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Journal Article

Use of explicit priming to phenotype absolute pitch ability


Mosing,  Miriam A.       
Department of Cognitive Neuropsychology, Max Planck Institute for Empirical Aesthetics, Max Planck Society;
Department of Neuroscience, Karolinska Institutet;
Melbourne School of Psychological Sciences, The University of Melbourne;

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Bairnsfather, J. E., Osborne, M. S., Martin, C., Mosing, M. A., & Wilson, S. J. (2022). Use of explicit priming to phenotype absolute pitch ability. PLoS One, 17(9): e0273828. doi:10.1371/journal.pone.0273828.

Cite as: https://hdl.handle.net/21.11116/0000-000B-1B87-F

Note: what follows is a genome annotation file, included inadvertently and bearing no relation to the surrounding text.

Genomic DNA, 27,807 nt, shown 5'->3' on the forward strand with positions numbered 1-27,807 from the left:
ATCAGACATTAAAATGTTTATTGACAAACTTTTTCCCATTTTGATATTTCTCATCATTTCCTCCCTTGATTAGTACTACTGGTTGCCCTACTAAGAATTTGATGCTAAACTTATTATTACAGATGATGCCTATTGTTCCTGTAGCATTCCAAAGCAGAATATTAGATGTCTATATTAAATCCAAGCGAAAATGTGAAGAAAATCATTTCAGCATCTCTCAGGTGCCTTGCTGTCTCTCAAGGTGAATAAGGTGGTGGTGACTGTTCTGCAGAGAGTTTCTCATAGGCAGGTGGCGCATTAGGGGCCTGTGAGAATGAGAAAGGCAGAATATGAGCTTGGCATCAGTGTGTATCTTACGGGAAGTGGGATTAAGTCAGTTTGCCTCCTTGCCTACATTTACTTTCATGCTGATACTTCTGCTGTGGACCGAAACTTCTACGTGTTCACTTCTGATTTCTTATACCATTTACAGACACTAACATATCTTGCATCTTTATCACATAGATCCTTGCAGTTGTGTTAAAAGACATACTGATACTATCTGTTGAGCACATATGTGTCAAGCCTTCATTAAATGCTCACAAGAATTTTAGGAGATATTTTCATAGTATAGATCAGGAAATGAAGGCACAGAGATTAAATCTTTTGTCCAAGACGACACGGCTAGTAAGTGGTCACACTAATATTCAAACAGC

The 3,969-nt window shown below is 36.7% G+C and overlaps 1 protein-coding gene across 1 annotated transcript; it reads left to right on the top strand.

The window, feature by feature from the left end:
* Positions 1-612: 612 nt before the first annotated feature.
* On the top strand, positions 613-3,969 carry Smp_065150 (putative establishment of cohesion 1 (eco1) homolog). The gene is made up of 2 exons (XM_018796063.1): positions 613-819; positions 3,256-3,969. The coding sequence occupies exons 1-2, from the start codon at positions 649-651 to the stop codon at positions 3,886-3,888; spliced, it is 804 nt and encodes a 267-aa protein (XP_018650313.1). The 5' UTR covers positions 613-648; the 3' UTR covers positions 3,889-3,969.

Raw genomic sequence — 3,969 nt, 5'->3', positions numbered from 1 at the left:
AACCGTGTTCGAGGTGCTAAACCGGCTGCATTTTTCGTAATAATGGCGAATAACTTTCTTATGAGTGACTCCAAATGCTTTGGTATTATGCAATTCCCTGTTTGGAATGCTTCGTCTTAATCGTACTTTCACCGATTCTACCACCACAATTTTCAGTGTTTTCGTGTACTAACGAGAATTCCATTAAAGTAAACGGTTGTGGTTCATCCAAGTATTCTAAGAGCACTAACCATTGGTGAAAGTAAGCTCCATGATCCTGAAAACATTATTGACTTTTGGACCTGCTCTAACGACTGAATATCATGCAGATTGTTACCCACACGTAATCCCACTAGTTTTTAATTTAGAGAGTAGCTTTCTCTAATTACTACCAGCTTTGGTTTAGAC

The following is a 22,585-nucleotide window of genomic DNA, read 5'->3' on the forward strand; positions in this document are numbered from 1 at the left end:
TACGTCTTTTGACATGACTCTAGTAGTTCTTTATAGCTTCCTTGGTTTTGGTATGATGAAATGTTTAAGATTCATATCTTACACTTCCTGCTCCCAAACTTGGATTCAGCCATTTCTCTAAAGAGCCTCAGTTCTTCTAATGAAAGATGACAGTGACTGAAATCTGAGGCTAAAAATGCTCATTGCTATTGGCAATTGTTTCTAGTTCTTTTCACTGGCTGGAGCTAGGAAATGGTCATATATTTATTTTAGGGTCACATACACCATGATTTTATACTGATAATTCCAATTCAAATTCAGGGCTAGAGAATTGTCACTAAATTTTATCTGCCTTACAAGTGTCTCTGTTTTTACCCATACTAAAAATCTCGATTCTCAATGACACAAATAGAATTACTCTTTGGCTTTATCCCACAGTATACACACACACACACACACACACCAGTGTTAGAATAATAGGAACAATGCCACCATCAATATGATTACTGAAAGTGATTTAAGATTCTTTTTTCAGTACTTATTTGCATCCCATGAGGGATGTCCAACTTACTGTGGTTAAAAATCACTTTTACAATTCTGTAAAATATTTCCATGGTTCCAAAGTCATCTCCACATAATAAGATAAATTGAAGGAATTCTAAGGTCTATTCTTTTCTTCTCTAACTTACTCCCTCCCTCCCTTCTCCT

Musicians with absolute pitch (AP) can name the pitch of a musical note in isolation. Expression of this unusual ability is thought to be influenced by heritability, early music training and current practice. However, our understanding of factors shaping its expression is hampered by testing and scoring methods that treat AP as dichotomous. These fail to capture the observed variability in pitch-naming accuracy among reported AP possessors. The aim of this study was to trial a novel explicit priming paradigm to explore phenotypic variability of AP. Thirty-five musically experienced individuals (Mage = 29 years, range 18–68; 14 males) with varying AP ability completed a standard AP task and the explicit priming AP task. Results showed: 1) phenotypic variability of AP ability, including high-accuracy AP, heterogeneous intermediate performers, and chance-level performers; 2) intermediate performance profiles that were either reliant on or independent of relative pitch strategies, as identified by the priming task; and 3) the emergence of a bimodal distribution of AP performance when adopting scoring criteria that assign credit to semitone errors. These findings show the importance of methods in studying behavioural traits, and are a key step towards identifying AP phenotypes. Replication of our results in larger samples will further establish the usefulness of this priming paradigm in AP research.